Why is SOP important 1

What is an SOP?

The term Standard Operating Procedure (SOP or standard operating instructions) is understood to mean a standardized procedure for processes in critical areas of the pharmaceutical industry, in laboratories, the aviation industry or, for example, the military. All external and internal circumstances are included here. This documentation is intended for those areas that are usually not described in sufficient detail in test reports or test plans (e.g. according to GLP or ISO / IEC 17025).
In practice, an SOP has to be assigned to the work instructions. SOPs are used for the official approval of products or services that have an impact on the environment, health and safety. Failure to comply with the defined processes can result in significant sanctions by the authorizing authorities and are therefore to be classified even more strongly as work instructions.

Structure and structure of SOPs

SOPs must describe the respective work processes in as much detail as possible so that the user has as little room for interpretation as possible.

Typical formal features of an SOP:

  1. The title page with:
  • title
  • Code of the SOP or version number
  • scope
  • Date of approval
  • Validity date
  • Name of the creator, reviewer and approver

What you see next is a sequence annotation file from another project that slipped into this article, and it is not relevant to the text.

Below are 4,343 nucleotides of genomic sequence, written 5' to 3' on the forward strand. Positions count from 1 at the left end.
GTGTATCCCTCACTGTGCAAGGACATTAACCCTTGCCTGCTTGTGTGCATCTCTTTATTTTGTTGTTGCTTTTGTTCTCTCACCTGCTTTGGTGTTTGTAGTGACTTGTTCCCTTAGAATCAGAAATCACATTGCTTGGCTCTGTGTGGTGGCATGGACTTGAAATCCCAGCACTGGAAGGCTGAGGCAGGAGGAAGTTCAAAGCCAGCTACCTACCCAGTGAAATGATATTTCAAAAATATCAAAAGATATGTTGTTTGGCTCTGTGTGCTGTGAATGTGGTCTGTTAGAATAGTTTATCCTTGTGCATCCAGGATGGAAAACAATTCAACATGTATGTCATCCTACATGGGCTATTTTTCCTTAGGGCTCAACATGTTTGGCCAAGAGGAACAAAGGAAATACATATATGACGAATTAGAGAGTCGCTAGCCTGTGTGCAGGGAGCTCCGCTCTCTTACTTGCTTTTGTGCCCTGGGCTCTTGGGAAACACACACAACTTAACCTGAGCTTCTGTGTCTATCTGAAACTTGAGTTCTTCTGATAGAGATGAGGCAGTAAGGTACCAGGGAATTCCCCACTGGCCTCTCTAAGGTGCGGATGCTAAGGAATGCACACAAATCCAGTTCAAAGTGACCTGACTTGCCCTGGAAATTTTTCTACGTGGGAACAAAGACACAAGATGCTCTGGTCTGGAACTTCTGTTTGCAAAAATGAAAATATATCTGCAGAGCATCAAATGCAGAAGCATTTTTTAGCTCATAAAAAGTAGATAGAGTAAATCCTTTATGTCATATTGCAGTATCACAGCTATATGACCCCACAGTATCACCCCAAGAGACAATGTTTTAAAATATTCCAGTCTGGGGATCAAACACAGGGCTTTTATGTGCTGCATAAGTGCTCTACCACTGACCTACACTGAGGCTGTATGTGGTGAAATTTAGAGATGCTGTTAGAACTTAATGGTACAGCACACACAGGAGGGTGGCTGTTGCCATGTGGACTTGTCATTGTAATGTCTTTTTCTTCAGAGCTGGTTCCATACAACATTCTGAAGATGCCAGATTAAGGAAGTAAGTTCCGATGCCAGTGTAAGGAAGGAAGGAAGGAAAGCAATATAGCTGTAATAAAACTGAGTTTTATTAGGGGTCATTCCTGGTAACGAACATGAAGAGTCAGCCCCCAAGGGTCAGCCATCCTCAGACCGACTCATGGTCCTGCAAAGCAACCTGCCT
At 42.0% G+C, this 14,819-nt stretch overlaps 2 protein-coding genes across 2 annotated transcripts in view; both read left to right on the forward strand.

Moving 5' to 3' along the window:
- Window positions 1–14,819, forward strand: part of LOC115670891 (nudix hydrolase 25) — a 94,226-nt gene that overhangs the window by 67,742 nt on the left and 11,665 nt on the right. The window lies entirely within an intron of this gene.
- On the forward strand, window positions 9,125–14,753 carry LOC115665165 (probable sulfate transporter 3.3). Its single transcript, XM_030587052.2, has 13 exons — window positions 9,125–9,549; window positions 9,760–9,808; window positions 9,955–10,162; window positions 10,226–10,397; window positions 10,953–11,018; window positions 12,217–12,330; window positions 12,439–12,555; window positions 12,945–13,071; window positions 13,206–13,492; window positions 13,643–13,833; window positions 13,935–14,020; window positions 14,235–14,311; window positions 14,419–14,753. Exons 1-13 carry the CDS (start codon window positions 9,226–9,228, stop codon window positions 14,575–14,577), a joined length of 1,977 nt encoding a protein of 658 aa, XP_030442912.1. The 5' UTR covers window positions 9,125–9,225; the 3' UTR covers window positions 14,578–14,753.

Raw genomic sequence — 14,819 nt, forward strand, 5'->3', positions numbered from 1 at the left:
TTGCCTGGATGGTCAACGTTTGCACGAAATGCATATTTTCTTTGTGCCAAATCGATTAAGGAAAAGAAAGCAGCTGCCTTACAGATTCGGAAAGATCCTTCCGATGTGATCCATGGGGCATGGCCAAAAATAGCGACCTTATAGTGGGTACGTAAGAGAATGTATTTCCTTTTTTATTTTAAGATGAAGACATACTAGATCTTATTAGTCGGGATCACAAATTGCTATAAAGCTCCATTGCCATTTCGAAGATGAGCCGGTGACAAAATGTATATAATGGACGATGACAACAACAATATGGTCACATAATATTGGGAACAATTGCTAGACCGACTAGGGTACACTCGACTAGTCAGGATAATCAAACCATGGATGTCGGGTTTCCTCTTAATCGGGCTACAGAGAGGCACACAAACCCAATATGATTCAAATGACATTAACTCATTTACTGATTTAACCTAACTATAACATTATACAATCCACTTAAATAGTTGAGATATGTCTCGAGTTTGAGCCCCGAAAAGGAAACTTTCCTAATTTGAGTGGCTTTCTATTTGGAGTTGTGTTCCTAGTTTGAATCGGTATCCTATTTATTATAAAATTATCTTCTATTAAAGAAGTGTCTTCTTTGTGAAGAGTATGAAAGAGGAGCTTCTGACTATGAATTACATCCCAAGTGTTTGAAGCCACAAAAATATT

• Page number and total number of pages

2. Table of contents (depending on the scope of the SOP)
3. Description of the workflow
4. Associated samples for quality control, if applicable

This is used for clear tracing and a compliant revision. This data can be placed very well in the header and footer of the document, for example.

How is an SOP managed?

  • Creation of the SOP with documentation of the process (usually by those employees who are familiar with the work process to be described)
  • Review of the SOP by a second person with signature and taking into account the test criteria used
  • Approval by the person in charge of the management
  • Distribution of the approved revision to the recipients and, if necessary, training of the persons concerned

During testing and approval, the following is observed:

  1. Is the content displayed correctly?
  2. Is the content described completely and without gaps?
  3. Have the formulations been chosen to be understandable?
  4. Are formal guidelines met?

What is the SOP for?

  • Standard-compliant documentation of work processes within the organization
  • Ensuring that every employee has the information relevant to their work available in a suitable form at all times at the relevant workplace
  • Easier induction and training of employees
  • Avoidance of recurring errors in the workflow
  • Compliance with production requirements or with guidelines that affect the environment or compliance or similar.

Typical mistakes to avoid:

  • Current version was not distributed to all relevant recipients
  • Outdated versions in circulation
  • Unstructured, ambiguous formulations (SOPs that are too detailed and extensive can also be unsuitable for everyday work)
  • Too general description of the relevant workflow
  • Description corresponds to the ideal state instead of the real occurrences
  • Failure to adhere to formalities and structures
  • No practical relevance of the SOPs (lack of acceptance etc.)

Example: For which areas should SOPs exist (according to GLP)?

  • Test and reference items
  • Equipment, materials and reagents
  • Record keeping, reporting, retention and retrieval
  • Test systems
  • Quality assurance procedures